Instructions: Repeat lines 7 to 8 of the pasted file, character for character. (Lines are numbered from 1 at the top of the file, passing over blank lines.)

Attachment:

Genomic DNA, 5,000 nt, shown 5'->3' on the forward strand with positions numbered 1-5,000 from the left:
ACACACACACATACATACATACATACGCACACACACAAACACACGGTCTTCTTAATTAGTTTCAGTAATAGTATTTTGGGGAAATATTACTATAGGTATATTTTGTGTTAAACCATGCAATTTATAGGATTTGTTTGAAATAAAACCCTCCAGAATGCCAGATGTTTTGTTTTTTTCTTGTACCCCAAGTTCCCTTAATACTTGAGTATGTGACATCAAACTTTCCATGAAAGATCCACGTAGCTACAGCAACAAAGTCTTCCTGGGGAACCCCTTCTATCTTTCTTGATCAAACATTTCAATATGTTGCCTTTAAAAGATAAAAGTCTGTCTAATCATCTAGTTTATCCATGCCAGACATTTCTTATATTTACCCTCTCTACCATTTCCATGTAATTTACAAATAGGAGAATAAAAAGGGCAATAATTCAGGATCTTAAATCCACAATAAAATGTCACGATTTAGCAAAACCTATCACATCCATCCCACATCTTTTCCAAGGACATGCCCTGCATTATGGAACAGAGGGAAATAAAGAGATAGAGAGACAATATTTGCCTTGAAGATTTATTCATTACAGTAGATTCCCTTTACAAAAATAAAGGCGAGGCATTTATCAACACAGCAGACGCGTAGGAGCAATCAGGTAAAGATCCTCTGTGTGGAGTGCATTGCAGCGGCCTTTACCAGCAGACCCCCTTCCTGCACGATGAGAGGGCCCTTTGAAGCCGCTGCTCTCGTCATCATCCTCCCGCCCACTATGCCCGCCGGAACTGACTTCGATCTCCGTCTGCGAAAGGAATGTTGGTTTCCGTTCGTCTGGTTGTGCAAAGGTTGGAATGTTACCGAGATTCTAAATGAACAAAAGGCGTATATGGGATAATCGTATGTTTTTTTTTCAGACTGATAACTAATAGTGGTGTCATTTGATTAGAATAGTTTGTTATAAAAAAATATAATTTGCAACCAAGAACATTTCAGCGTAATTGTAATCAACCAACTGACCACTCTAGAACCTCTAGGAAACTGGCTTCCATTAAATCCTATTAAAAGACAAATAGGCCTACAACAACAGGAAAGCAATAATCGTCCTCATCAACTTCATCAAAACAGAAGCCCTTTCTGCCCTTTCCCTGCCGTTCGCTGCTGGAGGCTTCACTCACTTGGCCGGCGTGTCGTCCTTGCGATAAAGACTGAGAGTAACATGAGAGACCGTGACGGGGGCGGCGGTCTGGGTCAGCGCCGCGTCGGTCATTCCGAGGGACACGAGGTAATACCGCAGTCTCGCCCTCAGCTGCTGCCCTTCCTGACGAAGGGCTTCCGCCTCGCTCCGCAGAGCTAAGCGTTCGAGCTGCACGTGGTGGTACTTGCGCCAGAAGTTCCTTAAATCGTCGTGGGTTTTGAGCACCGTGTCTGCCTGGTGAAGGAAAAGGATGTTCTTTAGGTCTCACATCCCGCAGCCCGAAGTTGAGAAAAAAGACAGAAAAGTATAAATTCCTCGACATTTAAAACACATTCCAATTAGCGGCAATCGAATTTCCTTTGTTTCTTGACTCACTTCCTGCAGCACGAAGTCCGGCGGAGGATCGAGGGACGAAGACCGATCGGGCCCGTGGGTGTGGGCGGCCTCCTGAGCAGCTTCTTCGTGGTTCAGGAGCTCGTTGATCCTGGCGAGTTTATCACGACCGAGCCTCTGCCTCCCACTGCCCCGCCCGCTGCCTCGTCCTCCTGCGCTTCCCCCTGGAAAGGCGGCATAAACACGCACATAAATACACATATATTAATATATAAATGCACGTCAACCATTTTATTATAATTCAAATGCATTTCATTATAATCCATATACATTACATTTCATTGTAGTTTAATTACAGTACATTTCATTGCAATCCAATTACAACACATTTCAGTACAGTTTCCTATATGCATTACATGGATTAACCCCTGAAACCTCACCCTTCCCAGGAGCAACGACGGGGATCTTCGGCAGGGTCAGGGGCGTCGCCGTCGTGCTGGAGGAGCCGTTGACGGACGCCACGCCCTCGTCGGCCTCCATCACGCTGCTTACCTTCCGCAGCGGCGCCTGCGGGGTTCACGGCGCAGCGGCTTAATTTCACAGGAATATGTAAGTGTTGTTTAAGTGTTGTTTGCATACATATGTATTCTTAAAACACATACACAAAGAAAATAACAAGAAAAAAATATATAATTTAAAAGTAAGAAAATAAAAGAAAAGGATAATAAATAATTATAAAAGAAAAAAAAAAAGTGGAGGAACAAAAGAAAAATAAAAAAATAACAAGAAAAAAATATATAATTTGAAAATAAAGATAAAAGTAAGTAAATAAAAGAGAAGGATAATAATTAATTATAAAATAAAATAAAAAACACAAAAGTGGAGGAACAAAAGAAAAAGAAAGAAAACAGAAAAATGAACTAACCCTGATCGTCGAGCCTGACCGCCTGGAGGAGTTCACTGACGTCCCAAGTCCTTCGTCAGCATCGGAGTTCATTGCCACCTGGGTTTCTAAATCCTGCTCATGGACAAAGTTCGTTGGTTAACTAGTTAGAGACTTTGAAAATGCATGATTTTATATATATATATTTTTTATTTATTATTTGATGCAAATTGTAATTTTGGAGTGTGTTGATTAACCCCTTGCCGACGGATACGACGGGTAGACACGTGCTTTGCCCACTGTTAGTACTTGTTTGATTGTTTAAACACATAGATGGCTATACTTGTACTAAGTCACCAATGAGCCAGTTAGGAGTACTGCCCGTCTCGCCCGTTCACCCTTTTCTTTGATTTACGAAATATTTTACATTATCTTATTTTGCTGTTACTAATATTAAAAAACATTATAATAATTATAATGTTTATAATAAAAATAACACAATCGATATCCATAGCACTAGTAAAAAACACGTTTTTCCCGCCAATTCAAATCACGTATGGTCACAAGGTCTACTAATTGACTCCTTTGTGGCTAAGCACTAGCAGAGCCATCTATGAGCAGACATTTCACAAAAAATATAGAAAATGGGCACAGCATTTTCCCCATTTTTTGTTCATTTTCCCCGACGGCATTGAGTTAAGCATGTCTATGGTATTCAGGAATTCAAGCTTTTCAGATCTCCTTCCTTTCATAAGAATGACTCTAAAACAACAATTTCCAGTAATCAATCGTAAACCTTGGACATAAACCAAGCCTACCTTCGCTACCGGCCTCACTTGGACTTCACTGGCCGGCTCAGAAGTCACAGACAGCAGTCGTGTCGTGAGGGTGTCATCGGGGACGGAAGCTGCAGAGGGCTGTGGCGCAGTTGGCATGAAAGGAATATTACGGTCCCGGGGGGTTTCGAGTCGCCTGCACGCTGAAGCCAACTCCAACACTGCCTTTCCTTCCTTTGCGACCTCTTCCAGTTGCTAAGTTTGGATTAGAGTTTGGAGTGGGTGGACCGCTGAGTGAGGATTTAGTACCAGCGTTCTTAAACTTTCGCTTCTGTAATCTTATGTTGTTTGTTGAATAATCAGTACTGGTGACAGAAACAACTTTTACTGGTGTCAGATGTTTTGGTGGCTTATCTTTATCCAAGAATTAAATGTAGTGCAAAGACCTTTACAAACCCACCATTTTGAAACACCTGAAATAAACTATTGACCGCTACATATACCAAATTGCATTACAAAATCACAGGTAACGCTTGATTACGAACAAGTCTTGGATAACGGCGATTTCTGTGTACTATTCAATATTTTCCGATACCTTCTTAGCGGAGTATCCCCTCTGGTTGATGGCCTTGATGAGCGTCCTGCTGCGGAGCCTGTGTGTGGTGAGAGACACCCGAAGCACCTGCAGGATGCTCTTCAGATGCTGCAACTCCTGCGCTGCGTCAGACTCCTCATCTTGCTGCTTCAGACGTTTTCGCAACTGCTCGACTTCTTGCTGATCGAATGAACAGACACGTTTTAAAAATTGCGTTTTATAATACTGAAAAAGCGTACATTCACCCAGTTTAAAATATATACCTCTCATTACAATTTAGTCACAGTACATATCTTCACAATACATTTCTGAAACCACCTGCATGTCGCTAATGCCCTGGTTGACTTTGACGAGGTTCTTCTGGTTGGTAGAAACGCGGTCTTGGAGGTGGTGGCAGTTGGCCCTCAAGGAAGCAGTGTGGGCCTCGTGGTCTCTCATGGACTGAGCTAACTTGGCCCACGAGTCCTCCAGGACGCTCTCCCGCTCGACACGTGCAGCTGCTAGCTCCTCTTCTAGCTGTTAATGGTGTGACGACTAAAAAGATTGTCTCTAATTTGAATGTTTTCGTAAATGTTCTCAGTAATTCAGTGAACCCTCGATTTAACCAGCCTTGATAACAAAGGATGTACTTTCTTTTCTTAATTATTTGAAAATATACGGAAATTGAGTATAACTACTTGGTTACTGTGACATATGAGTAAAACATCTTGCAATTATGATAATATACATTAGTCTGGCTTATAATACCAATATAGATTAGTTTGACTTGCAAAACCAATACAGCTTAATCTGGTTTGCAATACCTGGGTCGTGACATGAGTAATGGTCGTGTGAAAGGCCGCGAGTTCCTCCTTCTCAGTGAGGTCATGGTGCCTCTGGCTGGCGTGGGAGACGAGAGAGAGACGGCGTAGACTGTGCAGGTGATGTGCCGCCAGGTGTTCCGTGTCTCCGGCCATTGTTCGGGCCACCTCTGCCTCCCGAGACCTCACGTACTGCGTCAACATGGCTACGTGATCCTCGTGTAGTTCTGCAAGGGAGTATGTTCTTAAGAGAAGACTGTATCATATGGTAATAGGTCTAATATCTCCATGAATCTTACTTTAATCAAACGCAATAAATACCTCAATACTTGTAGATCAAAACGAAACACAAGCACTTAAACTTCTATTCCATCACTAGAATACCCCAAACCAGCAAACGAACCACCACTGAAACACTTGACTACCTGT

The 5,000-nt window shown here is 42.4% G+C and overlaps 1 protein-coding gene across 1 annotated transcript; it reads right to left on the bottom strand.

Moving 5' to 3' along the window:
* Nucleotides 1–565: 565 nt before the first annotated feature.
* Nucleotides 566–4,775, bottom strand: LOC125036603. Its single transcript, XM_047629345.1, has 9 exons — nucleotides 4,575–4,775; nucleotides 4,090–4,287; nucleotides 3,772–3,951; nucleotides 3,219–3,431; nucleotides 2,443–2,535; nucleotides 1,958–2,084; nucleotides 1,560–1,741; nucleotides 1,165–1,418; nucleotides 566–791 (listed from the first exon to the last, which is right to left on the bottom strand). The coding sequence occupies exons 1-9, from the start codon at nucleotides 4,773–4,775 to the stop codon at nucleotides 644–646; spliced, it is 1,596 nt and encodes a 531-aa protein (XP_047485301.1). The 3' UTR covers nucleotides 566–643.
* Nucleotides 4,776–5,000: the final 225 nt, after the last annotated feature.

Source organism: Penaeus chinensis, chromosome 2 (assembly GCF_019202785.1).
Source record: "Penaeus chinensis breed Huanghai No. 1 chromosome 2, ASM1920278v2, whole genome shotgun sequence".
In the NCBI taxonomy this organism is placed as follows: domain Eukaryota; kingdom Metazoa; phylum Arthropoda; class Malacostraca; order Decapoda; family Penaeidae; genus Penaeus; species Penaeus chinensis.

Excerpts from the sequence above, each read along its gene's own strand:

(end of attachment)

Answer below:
* Nucleotides 4,776–5,000: the final 225 nt, after the last annotated feature.

Source organism: Penaeus chinensis, chromosome 2 (assembly GCF_019202785.1).